As you empower students to enter the profession following graduation, they may not be entirely sure about their future career aspirations or their overall readiness for an advanced credential. NCBTMB’s latest assessment tool—MTAC—provides both you and your students a roadmap on strengths and weaknesses in preparing for that advanced credential, Board Certification, as well as information learned in core curriculum.

About MTAC

The Massage Therapy Assessment for Certification (MTAC) was created to provide candidates a personalized breakdown of strengths and weaknesses in preparation of the Board Certification Exam. MTAC is also inclusive of information learned in core curriculum to provide an assessment of how well a candidate has digested and maintained such information.

MTAC is a 120-question, multiple choice assessment graded in raw score format. Upon completion of MTAC, candidates are provided with an electronic score report defining proficiencies via a raw percentage score per category in the various content areas. This provides a roadmap of areas to improve upon prior to attempting the Board Certification Exam.

Additional information on MTAC is available at https://www.ncbtmb.org/mtac/.

Incorporating MTAC

Due to its ability to serve schools, students, and the profession, many educators are opting to use MTAC as a massage program’s comprehensive final exam. MTAC better identifies and addresses a student’s strengths and weaknesses as well as a program’s strengths and weaknesses—resulting in efforts to produce a stronger curriculum and, ultimately, more proficient graduates.

As MTAC is adopted by more massage therapy programs across the country, the results may also be used to show educators and schools how they compare to state and national averages. Your school may request such results and market successes to prospective students in a variety of ways.

Incorporating Board Certification Education

While it is a voluntary credential, many massage therapy programs across the country include content areas related to Board Certification within core curriculum. To accomplish this, NCBTMB provides several public and free resources, including a Board Certification Content Outline, Board Certification Resources List, Exam Breakdown, and more. All are available for download at www.ncbtmb.org.

In addition to these free resources, you or your students may also elect to utilize NCBTMB’s Online Practice Exam, a subscription-based service for preparation for state licensure exams and Board Certification. With over 2,000 practice questions, as well as sample exams, it is a worthwhile resource when needing to improve areas of weakness or improve mental readiness in preparation of examination day. More information about this product is available on the NCBTMB website.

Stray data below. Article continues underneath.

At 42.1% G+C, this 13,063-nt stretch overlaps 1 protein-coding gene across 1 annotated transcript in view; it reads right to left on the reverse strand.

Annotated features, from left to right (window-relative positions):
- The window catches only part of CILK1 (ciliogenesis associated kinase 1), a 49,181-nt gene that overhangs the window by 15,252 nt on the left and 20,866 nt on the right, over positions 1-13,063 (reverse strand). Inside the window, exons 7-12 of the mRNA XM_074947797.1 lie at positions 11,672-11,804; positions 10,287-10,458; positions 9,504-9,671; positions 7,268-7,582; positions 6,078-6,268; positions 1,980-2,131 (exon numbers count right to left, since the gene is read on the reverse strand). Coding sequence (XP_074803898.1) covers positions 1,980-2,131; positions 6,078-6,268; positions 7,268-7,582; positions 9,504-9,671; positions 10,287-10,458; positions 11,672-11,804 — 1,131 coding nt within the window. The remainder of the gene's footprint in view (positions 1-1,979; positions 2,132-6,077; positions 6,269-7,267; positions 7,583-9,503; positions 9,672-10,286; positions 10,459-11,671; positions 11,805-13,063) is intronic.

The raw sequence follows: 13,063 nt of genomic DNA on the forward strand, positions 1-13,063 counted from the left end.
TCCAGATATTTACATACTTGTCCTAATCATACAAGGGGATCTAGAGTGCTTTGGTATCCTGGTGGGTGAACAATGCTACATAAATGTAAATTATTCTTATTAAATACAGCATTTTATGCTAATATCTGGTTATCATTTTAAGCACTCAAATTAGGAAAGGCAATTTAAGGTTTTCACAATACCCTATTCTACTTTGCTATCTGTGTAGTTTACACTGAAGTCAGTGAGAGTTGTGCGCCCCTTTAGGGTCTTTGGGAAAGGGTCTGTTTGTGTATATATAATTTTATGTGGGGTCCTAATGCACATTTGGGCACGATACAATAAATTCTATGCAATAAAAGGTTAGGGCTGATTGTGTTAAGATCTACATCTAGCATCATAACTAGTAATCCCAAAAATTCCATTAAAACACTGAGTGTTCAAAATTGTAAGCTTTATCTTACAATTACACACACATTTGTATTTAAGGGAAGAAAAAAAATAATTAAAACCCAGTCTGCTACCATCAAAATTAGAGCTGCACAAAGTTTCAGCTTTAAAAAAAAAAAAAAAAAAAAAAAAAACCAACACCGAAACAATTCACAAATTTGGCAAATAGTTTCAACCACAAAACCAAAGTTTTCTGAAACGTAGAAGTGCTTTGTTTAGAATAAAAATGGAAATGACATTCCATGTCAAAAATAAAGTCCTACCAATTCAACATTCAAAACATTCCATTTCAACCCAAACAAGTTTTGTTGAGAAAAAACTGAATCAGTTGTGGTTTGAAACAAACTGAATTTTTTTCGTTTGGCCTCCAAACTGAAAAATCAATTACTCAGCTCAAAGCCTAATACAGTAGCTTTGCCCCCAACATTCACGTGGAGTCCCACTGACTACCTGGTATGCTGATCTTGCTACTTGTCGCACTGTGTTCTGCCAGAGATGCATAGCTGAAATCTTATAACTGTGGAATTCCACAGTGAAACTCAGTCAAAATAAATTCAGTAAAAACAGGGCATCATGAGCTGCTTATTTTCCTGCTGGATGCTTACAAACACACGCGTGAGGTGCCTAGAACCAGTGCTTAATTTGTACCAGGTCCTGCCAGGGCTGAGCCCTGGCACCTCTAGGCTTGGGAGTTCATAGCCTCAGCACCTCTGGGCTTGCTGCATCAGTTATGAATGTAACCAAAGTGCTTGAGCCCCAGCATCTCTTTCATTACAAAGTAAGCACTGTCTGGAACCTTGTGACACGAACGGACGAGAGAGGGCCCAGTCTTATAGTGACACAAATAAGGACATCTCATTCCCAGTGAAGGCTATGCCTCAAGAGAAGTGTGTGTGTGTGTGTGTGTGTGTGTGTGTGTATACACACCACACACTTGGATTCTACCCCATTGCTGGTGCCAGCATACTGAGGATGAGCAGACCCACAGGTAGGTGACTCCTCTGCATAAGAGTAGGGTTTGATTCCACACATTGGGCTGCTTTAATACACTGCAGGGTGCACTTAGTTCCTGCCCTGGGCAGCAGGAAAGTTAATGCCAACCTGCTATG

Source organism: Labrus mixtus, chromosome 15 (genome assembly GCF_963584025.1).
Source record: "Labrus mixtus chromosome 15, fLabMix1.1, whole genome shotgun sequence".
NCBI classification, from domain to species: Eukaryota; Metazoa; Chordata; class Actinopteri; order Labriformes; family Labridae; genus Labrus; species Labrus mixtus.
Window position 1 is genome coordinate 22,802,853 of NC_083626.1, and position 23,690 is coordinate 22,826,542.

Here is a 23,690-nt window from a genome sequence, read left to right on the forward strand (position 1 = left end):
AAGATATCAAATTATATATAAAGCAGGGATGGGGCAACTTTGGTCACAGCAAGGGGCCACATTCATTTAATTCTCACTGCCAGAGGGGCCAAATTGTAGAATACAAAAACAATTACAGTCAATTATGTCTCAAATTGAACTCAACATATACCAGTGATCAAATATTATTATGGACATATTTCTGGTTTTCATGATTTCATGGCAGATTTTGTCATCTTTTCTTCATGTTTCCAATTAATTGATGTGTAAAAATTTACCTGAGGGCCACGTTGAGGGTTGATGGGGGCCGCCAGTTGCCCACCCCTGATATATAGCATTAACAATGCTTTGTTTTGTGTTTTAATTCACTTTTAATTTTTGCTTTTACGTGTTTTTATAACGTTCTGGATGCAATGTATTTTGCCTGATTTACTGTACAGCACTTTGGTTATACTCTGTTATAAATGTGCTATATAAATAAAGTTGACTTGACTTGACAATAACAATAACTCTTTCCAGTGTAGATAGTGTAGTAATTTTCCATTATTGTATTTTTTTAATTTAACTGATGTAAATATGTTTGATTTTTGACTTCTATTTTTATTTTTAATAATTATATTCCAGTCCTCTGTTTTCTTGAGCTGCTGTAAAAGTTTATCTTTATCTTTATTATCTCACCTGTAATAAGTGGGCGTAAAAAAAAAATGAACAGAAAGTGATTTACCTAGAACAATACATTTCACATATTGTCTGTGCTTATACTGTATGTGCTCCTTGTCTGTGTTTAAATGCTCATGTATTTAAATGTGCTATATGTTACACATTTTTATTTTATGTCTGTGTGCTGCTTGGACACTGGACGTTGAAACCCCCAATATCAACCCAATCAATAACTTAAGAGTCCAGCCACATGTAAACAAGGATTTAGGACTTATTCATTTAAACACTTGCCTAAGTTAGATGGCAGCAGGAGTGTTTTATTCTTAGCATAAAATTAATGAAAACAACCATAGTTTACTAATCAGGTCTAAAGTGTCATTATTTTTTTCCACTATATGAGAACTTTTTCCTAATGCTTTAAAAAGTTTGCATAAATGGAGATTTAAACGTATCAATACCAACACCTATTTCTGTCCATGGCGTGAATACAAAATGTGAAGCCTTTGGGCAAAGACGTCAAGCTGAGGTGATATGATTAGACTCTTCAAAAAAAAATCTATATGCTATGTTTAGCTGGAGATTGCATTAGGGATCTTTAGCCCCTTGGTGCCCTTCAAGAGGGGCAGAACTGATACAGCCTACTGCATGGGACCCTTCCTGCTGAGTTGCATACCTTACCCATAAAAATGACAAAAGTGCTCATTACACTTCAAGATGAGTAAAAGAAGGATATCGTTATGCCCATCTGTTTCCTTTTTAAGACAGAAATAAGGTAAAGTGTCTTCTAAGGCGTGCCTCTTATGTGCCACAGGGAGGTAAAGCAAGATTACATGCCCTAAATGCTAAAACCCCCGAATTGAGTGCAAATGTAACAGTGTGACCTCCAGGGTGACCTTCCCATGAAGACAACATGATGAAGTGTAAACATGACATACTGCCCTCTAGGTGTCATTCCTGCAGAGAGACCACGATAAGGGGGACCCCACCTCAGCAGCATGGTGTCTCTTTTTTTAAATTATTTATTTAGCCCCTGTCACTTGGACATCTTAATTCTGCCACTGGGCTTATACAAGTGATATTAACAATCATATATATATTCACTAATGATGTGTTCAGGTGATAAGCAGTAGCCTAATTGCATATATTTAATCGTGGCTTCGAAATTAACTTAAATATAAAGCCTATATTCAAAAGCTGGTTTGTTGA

Step 3: Recognize MTAC Supports All Students—Even Those Who Don’t Become Certified

Regardless if your graduates choose to pursue Board Certification immediately upon graduation, further along in their career, or not at all, MTAC is still beneficial because of its ability to assess a candidate’s ability to digest and maintain information learned within core curriculum. Based on MTAC results, your soon-to-be licensed or currently licensed massage therapists may utilize such information to pursue and complete continuing education in weaker areas, increase proficiencies and provide clients with the best possible care.

Another important benefit of MTAC for you as an educator and/or a school owner is the possibility to utilize results to identify and offer additional tutoring or continuing education opportunities to further the success of both past and recent graduates. It may also help in identifying continuing education opportunities for your instructors.

Step 4: Educate Yourself & Learn More About MTAC and Board Certification

As a previous educator myself, I recognize and understand the importance of the work we do to prepare our students for success. By utilizing tools NCBTMB has created for the profession, we can further empower students, strengthen our massage therapy programs, and, ultimately, our profession.

To learn more about how to get started with the available tools discussed in this article, visit www.ncbtmb.org/school-tools or contact us at info@ncbtmb.org. All are welcome to contact us and utilize such tools, whether you are an educator, practicing therapist, or soon-to-be graduate.